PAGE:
Do some science while taking in the colors of the autumn season! All you need is some filter paper and typical household items.
For a little science lesson on chromatography, check out our other post on flower chromatography here.
Chromatography is a method to separate molecules using a liquid phase (solvent) and a stationary phase (filter paper). You will be able to see the different colors in the leaves separated onto paper. By taking advantage of the difference in solvent solubilities and attraction to the filter paper, the different colored molecules will spread out and dye the paper in a beautiful ombre before your eyes.
Below are some of the compounds responsible for the colors. The yellow (xanthophylls) and orange (carotenoids) are present in the leaf all year long and assist in the transfer of light to chlorophyll. Normally there is so much chlorophyll in leaves that the green color blocks out all the other colors. But when the plant starts to prepare for winter by stopping nutrient delivery to the leaves, the chlorophyll breaks down revealing the oranges and yellows. The red shades (anthocyanins) in most plants are produced during the fall from the sugars leftover in the leaf. Source
Note: I’ve included affiliate links to bring you right to where you can find these supplies.
- Eye protection! (always protect your eyes with goggles or safety glasses when you’re working with solvents)
- Fall leaves with more than one color
- Filter paper (Premium Filter Paper, 15cm, Pack of 100)
- Glass container (like a mason jar or drinking glass)
- Nail polish remover (acetone or ethyl acetate, or both. It’s ok if there are other ingredients, but try not to get one with too much color dye)
- Rubbing alcohol (aka isopropanol) (Swan Isopropyl Alcohol, 99%, Pint, 16 OZ)
- Mortar and pestle (Mortar and Pestle, Porcelain, 2.75-Inch x 1.5-Inch)
- Scissors or knife
- Go pick some beautiful fall leaves and take a picture of each one so you will remember the colors. Try finding two of each leaf so you can compare the results using different solvents.
- Cut your filter paper into strips that will fit into your glass container.
- Pick a leaf to start with.
- If you have a notebook, record the colors of the leaf and your solvent choice for each chromatography run.
- Cut up the leaf into pieces and add them to the mortar.
- Crush and smear the leaf in about 1 tsp of solvent until the solvent has a lot of color in it.
- Take a metal fork or spoon and dip it into your solution, then blot a thin straight line about an inch up from the bottom of your filter paper.
- Once the line is dry, blot another bit of solution right on top of that line.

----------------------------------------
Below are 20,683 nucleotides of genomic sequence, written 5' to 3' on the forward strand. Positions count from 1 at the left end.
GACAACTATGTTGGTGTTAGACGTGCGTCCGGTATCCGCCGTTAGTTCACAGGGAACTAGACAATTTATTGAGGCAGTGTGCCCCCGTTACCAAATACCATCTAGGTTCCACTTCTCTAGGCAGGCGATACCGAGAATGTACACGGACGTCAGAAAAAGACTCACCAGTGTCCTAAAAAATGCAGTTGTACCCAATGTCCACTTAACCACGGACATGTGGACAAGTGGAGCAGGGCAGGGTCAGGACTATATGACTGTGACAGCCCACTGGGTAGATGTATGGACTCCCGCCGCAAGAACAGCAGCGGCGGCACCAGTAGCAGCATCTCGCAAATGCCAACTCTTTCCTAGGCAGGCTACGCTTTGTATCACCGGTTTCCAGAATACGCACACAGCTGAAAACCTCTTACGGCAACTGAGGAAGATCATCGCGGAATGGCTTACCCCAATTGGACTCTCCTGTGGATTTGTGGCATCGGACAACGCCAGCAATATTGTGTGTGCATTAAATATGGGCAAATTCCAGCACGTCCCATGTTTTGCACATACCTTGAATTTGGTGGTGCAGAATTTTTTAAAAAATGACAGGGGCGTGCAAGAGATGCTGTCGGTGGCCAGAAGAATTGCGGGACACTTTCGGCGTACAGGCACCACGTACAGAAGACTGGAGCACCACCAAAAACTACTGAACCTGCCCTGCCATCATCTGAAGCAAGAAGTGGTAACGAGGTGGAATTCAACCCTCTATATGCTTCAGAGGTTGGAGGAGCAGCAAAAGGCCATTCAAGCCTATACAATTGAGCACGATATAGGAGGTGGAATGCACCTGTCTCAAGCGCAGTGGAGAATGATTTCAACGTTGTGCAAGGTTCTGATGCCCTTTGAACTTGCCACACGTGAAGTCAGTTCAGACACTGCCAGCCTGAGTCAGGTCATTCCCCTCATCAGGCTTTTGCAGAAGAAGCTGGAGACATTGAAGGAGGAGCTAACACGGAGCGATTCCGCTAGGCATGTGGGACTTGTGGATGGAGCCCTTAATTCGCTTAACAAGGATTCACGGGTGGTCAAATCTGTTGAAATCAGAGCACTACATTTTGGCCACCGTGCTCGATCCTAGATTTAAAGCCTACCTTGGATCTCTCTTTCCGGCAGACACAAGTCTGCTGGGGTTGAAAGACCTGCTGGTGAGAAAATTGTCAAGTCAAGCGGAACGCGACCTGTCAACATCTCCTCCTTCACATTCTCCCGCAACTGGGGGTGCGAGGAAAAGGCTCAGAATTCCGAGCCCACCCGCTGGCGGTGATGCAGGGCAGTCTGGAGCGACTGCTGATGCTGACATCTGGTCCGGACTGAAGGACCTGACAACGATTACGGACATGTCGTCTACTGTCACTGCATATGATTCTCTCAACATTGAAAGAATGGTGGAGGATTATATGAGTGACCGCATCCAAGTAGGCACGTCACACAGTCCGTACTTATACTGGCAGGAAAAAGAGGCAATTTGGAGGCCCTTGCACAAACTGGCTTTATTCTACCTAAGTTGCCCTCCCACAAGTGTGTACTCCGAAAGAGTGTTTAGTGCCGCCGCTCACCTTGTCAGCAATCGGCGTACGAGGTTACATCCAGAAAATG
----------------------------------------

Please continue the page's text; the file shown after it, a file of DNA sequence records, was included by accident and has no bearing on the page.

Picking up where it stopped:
- Once dry, blot one more time.
- Add 2 tablespoons or so of nail polish remover or rubbing alcohol to the glass container.
- Suspend the blotted filter paper in the solvent in the glass container so that only the very tip of the paper is in the solvent. Make sure the edges of the paper aren’t touching the sides of the glass. Try using tape or a pencil to suspend it in the glass.
- Place something over the top of the container if you can. This will help the smell.
- Wait for the solvent to run up ~90% or so of the filter paper. (different solvents will travel faster than others)
- Repeat this process with other solvents for the same type of leaf and color.
- Repeat this process for other leaves.
If you use different solvents, like acetone vs isopropanol, for some types of leaves the colors will reverse! This is because the molecules responsible for the colors have different solubilities in each of the solvents. The more soluble they are in the that solvent, the further they will travel on the paper since the solvent is “carrying” them along.
The papers on the left are from the red and green leaf below. The left strip was run in acetone and the right strip was run in isopropanol. Do you see how in the left strip, the red color (most likely anthocyanins since it also changed color with pH for us) ran up the paper, but the green (chlorophyll) stayed at the origin line. Conversely, in the right strip with isopropanol, the green ran with the solvent while the red stayed at the origin line. So, we can assume that anthocyanins are more soluble in acetone than chlorophyll (since they traveled further in acetone), while chlorophyll is more soluble in isopropanol than anthocyanins.
This is similar to what we saw with the yellow and red leaves in the right-most picture! Different solvents will give you different separation patterns because of the different solubilities of the molecules are you are separating.
I hope you enjoy doing this little science experiment! Post your results to us on social media! We’d love to see them!
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